Digital distribution in particular could be one way to circumvent censorship, by creating a censored version and an "uncut" one available online (and thus circumventing national-level censorship). Even if it will then be accessible to a sub-section of the population initially, at least it will be out there. I cannot count the number of times I was frustrated by wanting to obtain (and pay for) a copy of a film I missed in the theaters. At least, it would be a good insurance policy against the ongoing battle with state censors.
Automatically posted links for January 29th through February 3rd:
- Qatar reports new damage to Gulf undersea cables - Fourth time in a week - I think there's a conspiracy afoot
- Libya Sovereign Wealth Fund to Shun U.S., Ghanem Says - Qadhafi puts his country's money elsewhere
- Ezzedine Choukri: "?? ???? ????? ?? ????? ???? ??? ?" - Rafah episode shows current situation is losing one for all
- The path of centrist political Islam by Khalil Al-Anani - Al-Anani says MB hopeless, Wasat way forward
- Robert Fisk: The curious case of the forged biography - Fisk, hagiographer of Saddam Hussein
- Making a Great Arab City - I like this Rami Khouri piece on Dubai even though I am skeptical, because it praises the tradition of Arab cosmopolitan urbanism
- Arab Media Watch Arab Media Watch > Home - UK outfit combats anti-Arab bias in press
- Hamas explodes a giant hole in Egypt's political cover - Op-ed takes Egypt's hypocrisy on Palestine to task
- It's time to herald the Arabic science that prefigured Darwin and Newton - Faraday prize winner defends historic Arab scholarship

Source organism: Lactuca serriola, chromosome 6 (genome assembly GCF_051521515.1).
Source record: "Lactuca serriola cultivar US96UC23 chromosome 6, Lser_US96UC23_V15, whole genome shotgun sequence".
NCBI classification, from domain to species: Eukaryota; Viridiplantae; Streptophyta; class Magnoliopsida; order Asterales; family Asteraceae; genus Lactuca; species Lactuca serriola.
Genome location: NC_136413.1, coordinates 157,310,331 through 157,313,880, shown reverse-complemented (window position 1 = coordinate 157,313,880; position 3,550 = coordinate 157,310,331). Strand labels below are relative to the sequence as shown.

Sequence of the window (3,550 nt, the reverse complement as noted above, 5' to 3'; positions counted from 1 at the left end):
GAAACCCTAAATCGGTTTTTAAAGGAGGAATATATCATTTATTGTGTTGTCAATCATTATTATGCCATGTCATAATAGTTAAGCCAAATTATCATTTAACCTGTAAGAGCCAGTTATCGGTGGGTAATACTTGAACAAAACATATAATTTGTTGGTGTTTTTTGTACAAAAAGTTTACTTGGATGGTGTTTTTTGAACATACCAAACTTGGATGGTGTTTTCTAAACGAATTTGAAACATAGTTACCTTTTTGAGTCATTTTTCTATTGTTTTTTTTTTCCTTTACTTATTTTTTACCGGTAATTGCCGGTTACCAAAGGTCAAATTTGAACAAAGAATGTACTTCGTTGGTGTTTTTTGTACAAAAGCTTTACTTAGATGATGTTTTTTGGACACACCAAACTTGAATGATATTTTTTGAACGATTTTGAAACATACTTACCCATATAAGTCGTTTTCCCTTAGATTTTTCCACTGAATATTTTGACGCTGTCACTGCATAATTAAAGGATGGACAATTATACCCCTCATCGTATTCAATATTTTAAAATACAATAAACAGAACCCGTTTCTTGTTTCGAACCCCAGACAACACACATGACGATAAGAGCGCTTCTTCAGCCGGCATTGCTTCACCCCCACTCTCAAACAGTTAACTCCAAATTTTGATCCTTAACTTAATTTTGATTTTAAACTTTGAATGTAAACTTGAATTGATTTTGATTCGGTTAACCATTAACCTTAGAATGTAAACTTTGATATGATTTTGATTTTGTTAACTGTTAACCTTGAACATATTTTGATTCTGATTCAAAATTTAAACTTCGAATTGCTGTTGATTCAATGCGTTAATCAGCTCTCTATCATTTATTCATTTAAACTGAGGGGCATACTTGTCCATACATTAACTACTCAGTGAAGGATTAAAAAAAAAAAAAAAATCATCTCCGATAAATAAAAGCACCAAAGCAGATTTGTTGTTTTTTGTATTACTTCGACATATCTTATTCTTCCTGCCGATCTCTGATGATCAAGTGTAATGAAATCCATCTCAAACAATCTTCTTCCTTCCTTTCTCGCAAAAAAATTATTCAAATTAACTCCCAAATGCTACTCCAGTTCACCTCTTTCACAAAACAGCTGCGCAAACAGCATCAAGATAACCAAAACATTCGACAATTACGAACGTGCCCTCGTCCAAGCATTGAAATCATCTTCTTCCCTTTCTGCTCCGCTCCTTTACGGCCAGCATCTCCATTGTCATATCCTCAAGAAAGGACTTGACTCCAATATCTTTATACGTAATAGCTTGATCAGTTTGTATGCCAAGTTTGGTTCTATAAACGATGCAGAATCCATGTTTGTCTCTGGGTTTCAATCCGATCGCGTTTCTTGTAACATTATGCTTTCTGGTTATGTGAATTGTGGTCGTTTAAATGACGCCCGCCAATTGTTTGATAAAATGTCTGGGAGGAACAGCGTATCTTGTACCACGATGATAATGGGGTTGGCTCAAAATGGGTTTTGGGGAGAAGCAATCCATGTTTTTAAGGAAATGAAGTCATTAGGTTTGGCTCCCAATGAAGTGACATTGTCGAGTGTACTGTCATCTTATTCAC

- For sale: West?s deadly nuclear secrets - Whistleblower says top US officials sold nuke secrets to Pakistan (the person is not named in the article, but others say it's Marc Grossman)
- Al-Jazeera Journalist Arrested in Egypt - Howeida Taha arrested, again
- AFP: Egypt censors book fair - Mohammed Choukri, Milan Kundera, Elias Khoury, Hanan al-Sheikh censored from Cairo Book Fair.
Automatically posted links for January 20th through January 21st:
- al-Qaida Solicits Questions Online - Questions include "why haven't you opened a new front in Egypt" and more depressing idiocy
- Measuring liberty | When freedom stumbles | Economist.com - Look at the charts: in 1982 Egypt was "partly free," now it is "not free"
- Economics focus | Selling sex | Economist.com - Interesting article on the economics of prostitution
- HAMAS ASKS EGYPT TO REOPEN RAFAH BORDER - Hamas puts Cairo on the spot
- Translating the Party of God into English - Quilty reviews Hizbullah in translation
- Review: Loaded Dice by Neill Lochery - Debunking of idea that UK Foreign Office is pro-Arab or anti-Israel
- The rise and decline of London as a pan-Arab media hub - Media critic Najm Jarrah
- An Israeli Law for Censorship of Web Comments - Elijah points to a bill in the Knesset that would enable libel laws for web comments
- Why does Johnny come marching homeless? - How Iraq veterans with psychological problems end up homeless
- Those troublesome engineers « Kafr al-Hanadwa - SP has a good post on why engineers are over-represented in Islamist groups